June 2023
Volume 64, Issue 8
Open Access
ARVO Annual Meeting Abstract  |   June 2023
A Decennial Retrospective Study of Ocular Trauma in the USA: Trends, Causes, Demographics, and High-Risk Injuries
Author Affiliations & Notes
  • Julia Nguyen
    Rutgers New Jersey Medical School Department of Ophthalmology & Visual Science, Newark, New Jersey, United States
  • Marco A Zarbin
    Rutgers New Jersey Medical School Department of Ophthalmology & Visual Science, Newark, New Jersey, United States
  • Neelakshi Bhagat
    Rutgers New Jersey Medical School Department of Ophthalmology & Visual Science, Newark, New Jersey, United States
  • Footnotes
    Commercial Relationships   Julia Nguyen None; Marco Zarbin None; Neelakshi Bhagat None
  • Footnotes
    Support  None
Investigative Ophthalmology & Visual Science June 2023, Vol.64, 1181. doi:
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      Julia Nguyen, Marco A Zarbin, Neelakshi Bhagat; A Decennial Retrospective Study of Ocular Trauma in the USA: Trends, Causes, Demographics, and High-Risk Injuries. Invest. Ophthalmol. Vis. Sci. 2023;64(8):1181.

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      © ARVO (1962-2015); The Authors (2016-present)

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Abstract

Purpose : We characterized the ten-year retrospective data of ocular trauma (OT) in the U.S. and evaluated the trends, leading causes, high-risk injuries, and at-risk groups.

Methods : Ocular injuries from the National Trauma Data Bank 2007-2016 were identified using International Classification of Diseases, 9th Rev, Clinical Modification codes. Statistical analysis was performed using SAS Release 3.8 with significance level of 0.05.

Results : 22,716,943 cases were included. 732,826 (3.23%) sustained OT. The most common OT were closed fractures of facial bones (27.6%) and of orbital floor (20.6%). The mean (SD) age was 41.82 (21.96), range 1–89. The cases were predominantly male (71.2%) and 65.7% were white. Injury Severity Score (ISS) was severe/very severe for 35.4%, while 15.5% was classified as TBI according to the Glasgow Coma Scale. Blunt injuries comprised 85.1%. Assault vs self-inflicted were 21.9% vs 1.7%, respectively. Injury locations Street to Home ratio is 41:22. Alcohol and drugs were involved in 23.0% and 16.7% of injuries, respectively. Mean (SD) length of hospital stay was 6.57 (10.47) days. 64.3% were discharged home while 8.5% needed long term rehab, and 1.56% expired (Table 1).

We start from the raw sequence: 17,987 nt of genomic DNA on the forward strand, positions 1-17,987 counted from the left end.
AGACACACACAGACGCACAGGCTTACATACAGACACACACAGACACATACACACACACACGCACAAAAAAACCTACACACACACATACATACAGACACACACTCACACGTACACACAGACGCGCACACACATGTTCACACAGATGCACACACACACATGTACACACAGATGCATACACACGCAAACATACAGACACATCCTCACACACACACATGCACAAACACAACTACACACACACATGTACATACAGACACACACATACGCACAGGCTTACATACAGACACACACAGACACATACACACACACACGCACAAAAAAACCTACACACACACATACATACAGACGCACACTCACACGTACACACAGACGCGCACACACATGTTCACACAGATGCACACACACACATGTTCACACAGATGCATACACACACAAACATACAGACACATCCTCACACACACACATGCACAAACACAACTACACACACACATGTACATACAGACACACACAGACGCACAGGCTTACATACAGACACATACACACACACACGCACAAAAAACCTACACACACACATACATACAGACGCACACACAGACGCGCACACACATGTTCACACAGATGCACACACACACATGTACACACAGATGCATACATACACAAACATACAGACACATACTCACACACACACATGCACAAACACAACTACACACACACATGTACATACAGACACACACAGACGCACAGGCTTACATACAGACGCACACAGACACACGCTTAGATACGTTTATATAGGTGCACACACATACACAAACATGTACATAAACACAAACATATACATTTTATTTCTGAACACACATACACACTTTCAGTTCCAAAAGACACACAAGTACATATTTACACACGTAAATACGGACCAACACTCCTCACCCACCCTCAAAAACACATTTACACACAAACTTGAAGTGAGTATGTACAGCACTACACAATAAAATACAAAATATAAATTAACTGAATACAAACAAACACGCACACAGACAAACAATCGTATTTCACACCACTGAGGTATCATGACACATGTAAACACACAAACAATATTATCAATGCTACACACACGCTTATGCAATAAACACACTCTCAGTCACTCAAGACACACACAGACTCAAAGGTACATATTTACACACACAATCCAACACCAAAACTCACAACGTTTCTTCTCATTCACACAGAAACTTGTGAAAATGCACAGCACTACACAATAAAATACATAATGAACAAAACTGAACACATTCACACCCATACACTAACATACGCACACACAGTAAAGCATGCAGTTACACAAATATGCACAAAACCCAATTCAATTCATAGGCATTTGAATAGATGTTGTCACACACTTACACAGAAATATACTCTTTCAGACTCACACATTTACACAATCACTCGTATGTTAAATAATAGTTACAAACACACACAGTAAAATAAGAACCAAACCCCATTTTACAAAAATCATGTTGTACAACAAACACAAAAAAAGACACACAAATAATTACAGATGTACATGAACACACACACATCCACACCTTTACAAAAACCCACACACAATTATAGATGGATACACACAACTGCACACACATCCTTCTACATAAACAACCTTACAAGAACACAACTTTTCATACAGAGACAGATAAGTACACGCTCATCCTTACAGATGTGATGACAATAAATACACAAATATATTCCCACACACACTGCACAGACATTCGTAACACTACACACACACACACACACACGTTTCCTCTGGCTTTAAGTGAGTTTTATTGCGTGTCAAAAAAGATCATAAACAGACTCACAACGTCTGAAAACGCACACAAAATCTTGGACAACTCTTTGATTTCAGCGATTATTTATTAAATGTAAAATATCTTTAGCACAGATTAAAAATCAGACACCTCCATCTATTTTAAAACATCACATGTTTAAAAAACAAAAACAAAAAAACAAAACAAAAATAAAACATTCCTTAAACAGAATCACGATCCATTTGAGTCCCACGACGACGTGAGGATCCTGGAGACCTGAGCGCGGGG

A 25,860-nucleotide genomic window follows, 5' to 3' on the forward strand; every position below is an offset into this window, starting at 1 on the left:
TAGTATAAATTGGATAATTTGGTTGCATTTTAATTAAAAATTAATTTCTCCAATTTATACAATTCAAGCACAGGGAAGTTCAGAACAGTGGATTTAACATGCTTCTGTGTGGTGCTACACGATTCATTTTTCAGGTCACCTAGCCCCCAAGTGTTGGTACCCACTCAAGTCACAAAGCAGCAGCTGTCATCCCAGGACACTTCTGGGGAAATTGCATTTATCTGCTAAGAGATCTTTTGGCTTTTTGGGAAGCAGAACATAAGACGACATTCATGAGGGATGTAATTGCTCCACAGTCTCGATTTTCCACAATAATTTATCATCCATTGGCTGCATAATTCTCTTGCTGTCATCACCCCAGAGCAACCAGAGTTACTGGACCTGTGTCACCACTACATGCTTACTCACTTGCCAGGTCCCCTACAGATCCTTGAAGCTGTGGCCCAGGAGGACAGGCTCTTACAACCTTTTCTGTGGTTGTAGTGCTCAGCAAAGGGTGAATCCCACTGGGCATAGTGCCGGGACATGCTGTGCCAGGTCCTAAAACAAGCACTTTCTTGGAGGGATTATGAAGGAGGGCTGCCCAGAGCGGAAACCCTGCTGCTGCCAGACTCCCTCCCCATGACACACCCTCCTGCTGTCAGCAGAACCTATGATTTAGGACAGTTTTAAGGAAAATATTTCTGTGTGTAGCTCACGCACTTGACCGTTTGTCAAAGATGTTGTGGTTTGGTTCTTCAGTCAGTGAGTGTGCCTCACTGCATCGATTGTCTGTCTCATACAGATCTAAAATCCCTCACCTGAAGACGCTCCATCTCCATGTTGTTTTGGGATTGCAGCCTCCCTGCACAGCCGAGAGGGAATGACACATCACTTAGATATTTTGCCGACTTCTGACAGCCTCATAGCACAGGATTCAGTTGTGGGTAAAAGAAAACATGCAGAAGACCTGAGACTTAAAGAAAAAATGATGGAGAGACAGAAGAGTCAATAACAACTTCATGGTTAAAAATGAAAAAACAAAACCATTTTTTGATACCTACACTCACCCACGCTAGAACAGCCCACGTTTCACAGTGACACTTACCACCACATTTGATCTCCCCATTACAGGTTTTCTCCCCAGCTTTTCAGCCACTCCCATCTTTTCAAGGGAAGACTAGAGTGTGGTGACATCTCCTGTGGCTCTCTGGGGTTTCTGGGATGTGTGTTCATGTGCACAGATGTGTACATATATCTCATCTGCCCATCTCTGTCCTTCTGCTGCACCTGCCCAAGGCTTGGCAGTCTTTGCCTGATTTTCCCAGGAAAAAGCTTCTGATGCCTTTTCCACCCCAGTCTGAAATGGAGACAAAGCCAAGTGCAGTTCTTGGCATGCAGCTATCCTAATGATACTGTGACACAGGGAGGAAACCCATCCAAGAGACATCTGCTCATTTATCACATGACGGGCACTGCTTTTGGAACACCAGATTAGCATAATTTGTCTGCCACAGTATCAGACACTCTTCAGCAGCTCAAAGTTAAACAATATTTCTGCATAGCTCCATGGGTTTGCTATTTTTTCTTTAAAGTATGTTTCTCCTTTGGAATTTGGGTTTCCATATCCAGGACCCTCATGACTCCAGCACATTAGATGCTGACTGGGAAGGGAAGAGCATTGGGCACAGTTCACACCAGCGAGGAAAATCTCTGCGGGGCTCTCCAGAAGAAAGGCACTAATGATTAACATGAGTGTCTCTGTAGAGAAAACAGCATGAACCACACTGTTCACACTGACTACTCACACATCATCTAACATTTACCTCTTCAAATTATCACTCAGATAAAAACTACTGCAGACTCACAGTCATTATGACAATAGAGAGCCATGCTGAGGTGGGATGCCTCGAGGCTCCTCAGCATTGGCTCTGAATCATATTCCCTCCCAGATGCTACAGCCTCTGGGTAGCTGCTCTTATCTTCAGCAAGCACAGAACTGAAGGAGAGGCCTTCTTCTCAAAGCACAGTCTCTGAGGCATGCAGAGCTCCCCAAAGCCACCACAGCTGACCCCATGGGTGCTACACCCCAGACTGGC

We observed a significant increasing trend of OT risk with an average of +1% a year for this study period (p < 0.0001) (Figure 1). Leading causes of OT by frequency were 36.6% motor vehicle related (MV), 3.71% firearms (FA), 2.17% pedal cycling (PC), and 1.66% sports (S). FA and MV also resulted in the highest ISS, higher-than-average hospital stay, and highest expiration rate (p<0.0001). Injuries with the highest intrinsic risk of OT involved animal bites (AB), explosions (EX), chemicals (CH), and PC (p< 0.001).
When considering all injuries, children, male, and Black patients carried the highest risk of OT. Children had the highest risk of AB OT while adolescents of sport OT (p<0.0001). Black patients had three times higher risk of FA OT and four times higher risk of assault OT (p<0.0001). OT is a significant predictor of TBI (p<0.0001).

Conclusions : OT had an increasing trend and needs to be monitored. The leading causes involved MV, FA, PC, and S while injuries with the highest risk of OT involved AB, EX, CH, and PC. Children, male, and Black patients were at higher overall risks.

This abstract was presented at the 2023 ARVO Annual Meeting, held in New Orleans, LA, April 23-27, 2023.

 

Table 1. Patient Characteristics

Table 1. Patient Characteristics

 

Figure 1. Significant increasing trend in OT from 2007-2016 (p<0.0001)

Figure 1. Significant increasing trend in OT from 2007-2016 (p<0.0001)

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